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Friday, September 19, 2014

Signature Sandpipers II: Baird's Sandpiper and other peeps

[Lake St. Clair Metropark. Sept. 2014]

In our second post covering migrating shorebirds, we look at 5 small sandpipers that all look superficially similar:
  • Baird's Sandpiper
  • Semipalmated Sandpiper
  • Least Sandpiper
  • Sanderling
  • Pectoral Sandpiper
Named by Elliott Coues after the giant of Amerian birding, Spencer Fullerton Baird,  Baird's Sandpiper is a passage migrant through the US. It breeds in the high Arctic and winters as far south as Tierra del Fuego, at the very tip of the South American continent.

Baird's Sandpiper seen at Lake St. Clair Metropark

Barid's Sandpipers mainly use a central flyway down the middle of the country which gradually fans out as they travel South; eventually spreading from Baja California to the Gulf coast. I have not observed them in Southwest Florida, however, but understand they are sometimes reported from Merrit Island NWR and the Panhandle.

Baird's Sandpiper seen at Lake St. Clair Metropark -- notice the long wings

Identification characteristics to look for include remarkably long wings and a dark rump. Indeed, the primaries will extend noticeably beyond the tail when the wings are folded (see first photo). The only other sandpiper that shares this feature is the White-rumped Sandpiper -- but, it has a white rump instead of a dark one.

Baird's Sandpiper seen at Lake St. Clair Metropark

The light brown streaking on their face and breast and the white edges to their feathers are also distinctive.

Our next shorebird is Semipalmated Sandpiper. A species this blogger was surprised to learn is under intense ecological threat.

Semipalmated Sandpiper seen at Lake St. Clair Metropark

Recently estimated to number in the millions, this small sandpiper has now been classified as "Near Threatened" as a result of a huge decline in its population -- primarily suffered in its wintering grounds in Suriname and adjoining countries in South America.

Semipalmated Sandpiper seen at Lake St. Clair Metropark

This tiny sandpiper, like the Baird's, is found in the Eastern half of the US only as a passage migrant -- neither breeding nor overwintering in this country.

Semipalmated Sandpiper seen at Lake St. Clair Metropark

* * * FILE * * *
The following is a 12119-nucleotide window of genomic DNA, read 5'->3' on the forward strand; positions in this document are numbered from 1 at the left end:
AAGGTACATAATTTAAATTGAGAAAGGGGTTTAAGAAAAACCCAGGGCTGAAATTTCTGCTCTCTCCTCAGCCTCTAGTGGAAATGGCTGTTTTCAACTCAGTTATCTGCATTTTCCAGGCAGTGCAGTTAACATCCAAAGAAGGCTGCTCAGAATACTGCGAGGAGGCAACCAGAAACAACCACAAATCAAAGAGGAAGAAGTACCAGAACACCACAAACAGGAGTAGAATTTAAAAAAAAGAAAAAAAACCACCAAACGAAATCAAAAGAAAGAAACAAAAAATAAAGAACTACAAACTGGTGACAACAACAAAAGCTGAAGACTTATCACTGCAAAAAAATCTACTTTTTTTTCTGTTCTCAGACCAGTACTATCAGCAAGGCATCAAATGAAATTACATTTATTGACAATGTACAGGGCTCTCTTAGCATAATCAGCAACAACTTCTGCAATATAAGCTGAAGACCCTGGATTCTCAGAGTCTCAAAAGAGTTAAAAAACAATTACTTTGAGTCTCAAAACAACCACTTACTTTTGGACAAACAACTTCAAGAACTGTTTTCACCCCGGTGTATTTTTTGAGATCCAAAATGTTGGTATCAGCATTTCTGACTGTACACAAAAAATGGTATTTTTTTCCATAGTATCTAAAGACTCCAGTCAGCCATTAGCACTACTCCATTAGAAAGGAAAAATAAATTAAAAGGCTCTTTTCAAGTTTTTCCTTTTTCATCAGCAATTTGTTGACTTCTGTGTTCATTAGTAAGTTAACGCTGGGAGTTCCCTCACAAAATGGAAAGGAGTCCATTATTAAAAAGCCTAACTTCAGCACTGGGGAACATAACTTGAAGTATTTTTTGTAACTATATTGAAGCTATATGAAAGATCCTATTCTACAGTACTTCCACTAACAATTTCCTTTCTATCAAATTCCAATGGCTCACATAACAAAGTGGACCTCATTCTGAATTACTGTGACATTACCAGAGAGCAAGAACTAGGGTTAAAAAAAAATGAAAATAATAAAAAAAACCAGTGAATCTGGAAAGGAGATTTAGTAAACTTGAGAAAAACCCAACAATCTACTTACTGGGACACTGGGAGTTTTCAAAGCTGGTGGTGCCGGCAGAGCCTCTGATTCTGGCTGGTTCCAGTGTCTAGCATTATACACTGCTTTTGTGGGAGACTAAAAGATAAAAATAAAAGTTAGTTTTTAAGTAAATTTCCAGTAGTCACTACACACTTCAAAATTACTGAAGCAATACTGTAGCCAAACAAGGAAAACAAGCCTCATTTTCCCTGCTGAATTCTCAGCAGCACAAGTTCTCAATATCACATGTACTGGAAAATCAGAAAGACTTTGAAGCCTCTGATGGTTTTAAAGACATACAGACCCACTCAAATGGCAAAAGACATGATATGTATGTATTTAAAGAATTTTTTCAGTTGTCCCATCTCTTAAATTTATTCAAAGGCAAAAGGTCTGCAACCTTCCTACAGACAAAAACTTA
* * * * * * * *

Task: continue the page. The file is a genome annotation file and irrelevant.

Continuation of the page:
Distinguished from the Semipalmated by its yellow legs and finer bill, the Least Sandpiper is an abundant migrant and overwintering peep in the US.

Least Sandpiper seen at Lake St. Clair Metropark

Least Sandpipers are the smallest shorebird on the planet -- no bigger than a house sparrow.

Least Sandpiper seen at Lake St. Clair Metropark

Unlike the sandpipers reviewed so far, which are exclusive to the Americas, the Sanderling is a global shorebird.

Sanderling seen at Lake St. Clair Metropark

This pale and plump shorebird is known for forming large coastal flocks in the winter; indeed the sight of foraging Sanderlings at the beach is a familiar, nay ubiquitous, feature at Florida's beaches in winter.

We conclude with the the Pectoral Sandpiper:

Pectoral Sandpiper seen at Lake Sterling State Park

Usually regular in Fall at Lake St. Clair Metropark (see this post from last year), lakeshore habitat alteration by Park officials has made shorebird observation decidedly patchy this year at this venue with no reported Pectoral Sandpipers. However, a trip to Sterling State Park resulted in several, but exceedingly distant, sightings (see above).

Shorebird observation offers many rewards not least of which is a fuller appreciation of the challenges that our peeps face in their formidable migrations -- with some journeys exceeding 9,000 miles!

1 comment:

Bob Pelkey said...

Ahh, the peeps. The bird species that have me occasionally struggle to identify them to this day, not to mention the warblers. When looking at a shorebird for identification the first thing I note is its size. Then leg color, and then the length and shape of the bill. That usually gives me confidence in what I'm looking at. As you note Sanderling in flocks, Hemant, they were seen in a large number loafing together at Siesta Key Beach last week, and then in flight where likely something disturbed them. I suspect there is a greater likelihood that I will never observe a Baird's Sandpiper in the "wild" unless I make a chase for it. In the event you are not aware, Eagle Lakes Community Park in Naples is undergoing long overdue improvement.